With marketers facing an increasingly complicated media environment, traditional marketing techniques such as Marketing Mix Modeling (MMM) or Multi-Touch Attribution (MTA) assess the value of marketing channels in varying levels of detail. By combining the benefits of both tools, unified measurement, which considers marketing value across all channels, can provide a more rounded view of how to optimize spend and increase revenue.
This blog will show how MTA and MMM can be used together to achieve unified measurement of marketing performance.
Why is MTA important?
Previously confined to less sophisticated methods such as first-click or last-click attribution, multi-touch attribution (MTA) allows marketers to fully understand their consumers’ digital journey. MTA’s advanced data-driven attribution (DDA) algorithms provide insights on a granular level, measuring all online or offline touchpoints that played a role in the route to conversion.
Consumer data provided at this level helps marketers to assess how much credit each online and offline marketing activity deserves, where previous models overvalue certain channels based on their place in the customer journey.
Fospha’s MTA product embraces the complexity of customer journeys, helping clients to consolidate fragmented data sources. This data is then organized in their customer data platform (CDP), where advanced algorithms attribute credit to different touchpoints, showing the true value of all channels that lead to conversion.
Whilst MTA’s high level of detail provides key insights on a channel by channel basis, this degree of granularity doesn’t consider broader influences that might impact marketing performance. This means that marketers might act on accurate insights and make the best decision possible, but still fail to meet sales targets, due to external factors such as inflation, or the weather.
What is MMM and what does it deliver for marketers?
While MTA is a powerful observational tool, MMM provides strategic insight into the broader interactions between marketing channels and external factors, allowing marketers to carry out diagnostic analysis on past campaigns and predict the success of future ones. It’s effectively a data-based planning tool.
Providing top-down measurement of marketing effectiveness, MMM shows how channels work together towards a common marketing objective, in the context of external influences such as public holidays or political climate. Measurement of past campaign performance, in combination with information on external influences (created by aggregating historical data from sources such as radio, print, or TV), can then be used to predict the success or failure of future campaigns, based on seasonality.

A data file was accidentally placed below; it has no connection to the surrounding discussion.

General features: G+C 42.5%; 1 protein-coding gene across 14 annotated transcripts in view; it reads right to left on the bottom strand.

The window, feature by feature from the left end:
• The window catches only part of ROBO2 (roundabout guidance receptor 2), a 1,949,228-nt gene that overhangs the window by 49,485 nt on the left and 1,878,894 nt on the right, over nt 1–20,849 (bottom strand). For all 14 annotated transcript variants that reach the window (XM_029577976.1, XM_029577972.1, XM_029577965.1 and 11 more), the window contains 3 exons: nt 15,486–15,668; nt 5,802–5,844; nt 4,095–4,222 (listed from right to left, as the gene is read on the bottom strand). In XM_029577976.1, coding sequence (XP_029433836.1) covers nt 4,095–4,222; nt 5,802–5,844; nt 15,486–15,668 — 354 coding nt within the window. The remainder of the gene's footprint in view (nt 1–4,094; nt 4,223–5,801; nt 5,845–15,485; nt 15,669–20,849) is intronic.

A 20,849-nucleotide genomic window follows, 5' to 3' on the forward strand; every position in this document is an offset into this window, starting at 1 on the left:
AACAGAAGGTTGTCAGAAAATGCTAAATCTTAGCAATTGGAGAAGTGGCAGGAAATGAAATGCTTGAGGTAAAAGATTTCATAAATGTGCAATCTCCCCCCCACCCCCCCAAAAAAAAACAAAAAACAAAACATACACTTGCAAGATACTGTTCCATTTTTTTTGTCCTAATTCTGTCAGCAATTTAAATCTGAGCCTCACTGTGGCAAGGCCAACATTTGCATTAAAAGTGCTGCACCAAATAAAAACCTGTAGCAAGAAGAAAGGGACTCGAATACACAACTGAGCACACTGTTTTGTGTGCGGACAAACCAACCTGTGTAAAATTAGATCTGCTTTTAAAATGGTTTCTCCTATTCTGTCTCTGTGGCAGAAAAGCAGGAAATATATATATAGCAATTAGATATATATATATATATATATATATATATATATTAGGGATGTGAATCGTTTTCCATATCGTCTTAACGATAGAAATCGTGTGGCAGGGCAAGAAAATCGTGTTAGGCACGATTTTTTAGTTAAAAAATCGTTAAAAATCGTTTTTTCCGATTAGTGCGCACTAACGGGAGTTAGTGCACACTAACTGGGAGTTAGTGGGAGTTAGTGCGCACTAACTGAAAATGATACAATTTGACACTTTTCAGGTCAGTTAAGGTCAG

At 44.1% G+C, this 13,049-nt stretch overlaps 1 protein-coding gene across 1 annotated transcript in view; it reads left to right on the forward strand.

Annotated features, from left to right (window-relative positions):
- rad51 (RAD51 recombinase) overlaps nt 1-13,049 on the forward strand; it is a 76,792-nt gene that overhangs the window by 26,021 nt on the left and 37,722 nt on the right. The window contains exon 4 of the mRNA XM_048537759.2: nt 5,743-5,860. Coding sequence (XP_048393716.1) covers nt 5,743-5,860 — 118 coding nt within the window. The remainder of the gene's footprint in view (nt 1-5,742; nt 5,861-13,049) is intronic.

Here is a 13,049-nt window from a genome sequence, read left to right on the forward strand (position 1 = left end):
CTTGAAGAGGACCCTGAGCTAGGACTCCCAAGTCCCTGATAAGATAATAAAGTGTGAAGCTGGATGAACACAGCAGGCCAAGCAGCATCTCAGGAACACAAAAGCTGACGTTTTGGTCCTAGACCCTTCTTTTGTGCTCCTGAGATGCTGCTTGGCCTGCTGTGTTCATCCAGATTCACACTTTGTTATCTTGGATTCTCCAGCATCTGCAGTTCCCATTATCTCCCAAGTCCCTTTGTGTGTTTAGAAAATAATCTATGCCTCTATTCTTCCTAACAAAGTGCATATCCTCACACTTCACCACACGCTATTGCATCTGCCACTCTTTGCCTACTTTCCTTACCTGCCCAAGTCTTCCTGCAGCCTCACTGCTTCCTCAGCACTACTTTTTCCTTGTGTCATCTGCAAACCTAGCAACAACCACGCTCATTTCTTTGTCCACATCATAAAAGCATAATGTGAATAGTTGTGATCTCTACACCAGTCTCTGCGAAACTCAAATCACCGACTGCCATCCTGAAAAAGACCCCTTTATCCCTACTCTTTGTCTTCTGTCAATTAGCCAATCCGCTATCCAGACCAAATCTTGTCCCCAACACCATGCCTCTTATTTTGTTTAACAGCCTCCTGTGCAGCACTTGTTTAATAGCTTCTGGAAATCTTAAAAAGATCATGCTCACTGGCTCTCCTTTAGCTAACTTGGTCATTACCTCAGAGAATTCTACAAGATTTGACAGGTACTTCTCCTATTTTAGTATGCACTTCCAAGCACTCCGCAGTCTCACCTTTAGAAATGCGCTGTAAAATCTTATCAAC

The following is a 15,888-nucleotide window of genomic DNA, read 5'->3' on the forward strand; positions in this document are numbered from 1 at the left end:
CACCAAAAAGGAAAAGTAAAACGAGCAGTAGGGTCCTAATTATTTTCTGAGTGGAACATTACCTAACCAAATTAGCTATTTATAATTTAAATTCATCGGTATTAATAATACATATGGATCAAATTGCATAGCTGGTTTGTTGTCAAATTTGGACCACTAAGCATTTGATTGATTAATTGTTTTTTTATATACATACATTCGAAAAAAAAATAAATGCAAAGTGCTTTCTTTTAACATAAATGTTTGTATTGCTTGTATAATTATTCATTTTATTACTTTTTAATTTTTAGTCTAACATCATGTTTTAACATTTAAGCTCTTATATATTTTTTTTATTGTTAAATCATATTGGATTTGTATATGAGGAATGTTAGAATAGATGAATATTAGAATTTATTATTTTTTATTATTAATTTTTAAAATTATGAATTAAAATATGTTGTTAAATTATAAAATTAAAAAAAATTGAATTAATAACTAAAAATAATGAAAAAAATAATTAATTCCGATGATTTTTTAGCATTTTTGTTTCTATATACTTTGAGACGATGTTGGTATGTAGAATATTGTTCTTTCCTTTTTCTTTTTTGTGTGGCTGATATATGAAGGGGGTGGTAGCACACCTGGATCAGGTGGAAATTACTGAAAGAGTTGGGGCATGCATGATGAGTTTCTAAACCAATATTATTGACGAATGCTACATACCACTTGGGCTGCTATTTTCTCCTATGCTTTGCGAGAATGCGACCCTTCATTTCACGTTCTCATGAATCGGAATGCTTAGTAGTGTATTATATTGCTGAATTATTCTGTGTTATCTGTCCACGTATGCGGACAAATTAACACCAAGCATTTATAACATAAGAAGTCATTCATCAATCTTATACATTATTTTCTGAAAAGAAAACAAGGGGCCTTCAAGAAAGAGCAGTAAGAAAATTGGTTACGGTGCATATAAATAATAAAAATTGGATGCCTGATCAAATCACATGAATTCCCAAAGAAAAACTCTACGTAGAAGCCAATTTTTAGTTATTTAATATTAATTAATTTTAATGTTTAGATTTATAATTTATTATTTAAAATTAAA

A greater understanding of external influences also helps to assess the performance of online or offline channels which have little or no visibility. Greater visibility of the interaction between marketing streams is especially important for lower-funnel channels which, although they rarely result in direct sales, often play an important role in the conversion process.
With many companies battling against data fragmentation across their business, standardizing the data-gathering process through a singular data platform helps to break down these data silos. This unified view of marketing performance leaves marketers with more time to implement important insights, instead of hunting for missing data, or cleaning corrupted files.
Fospha’s MMM product is powered by their data platform, which can integrate cost and revenue data, external data feeds, and existing customer data. Fospha created a customer data platform for the client which aggregates the data, providing visualizations alongside a predictive planning tool, making it easy for clients to integrate data-driven decision making into their strategy and planning process.
The diagnostic and predictive capabilities of the product highlight the most successful marketing channels with more accuracy and predict the outcome of future campaigns. The ability to run simulations based on different marketing mixes, external influences, or spend, means that marketers can move quickly from insight to action – it also aids in managing budgets and expectations, predicting in real-time how a set amount of spend translates to a certain number of leads.
So how do MMM and MTA work towards unified measurement?
Both measurement methods look at data in different levels of detail, meaning that in order to have a more comprehensive overview, marketers need to have both.
Whilst MTA gives a clear view of the success or failure of different channels, MMM can help marketers to understand why a strategy has failed or succeeded. MMM can then predict what will happen if existing spend is redistributed across different marketing channels.
The ability to carry out simulations, using Fospha’s highly agile MMM product, helps marketers to apply their learning from MTA, adjusting variables in order to optimize return on investment, or reduce cost per acquisition. This is a departure from human, benchmark-driven approaches to marketing strategy, replacing gut instinct with data-driven, omnichannel decisions.
Unified measurement is a logical evolution from specific measurement capabilities such as MMM or MTA – it’s through combining these methodologies that companies can achieve a more holistic view of campaign performance and increase marketing effectiveness.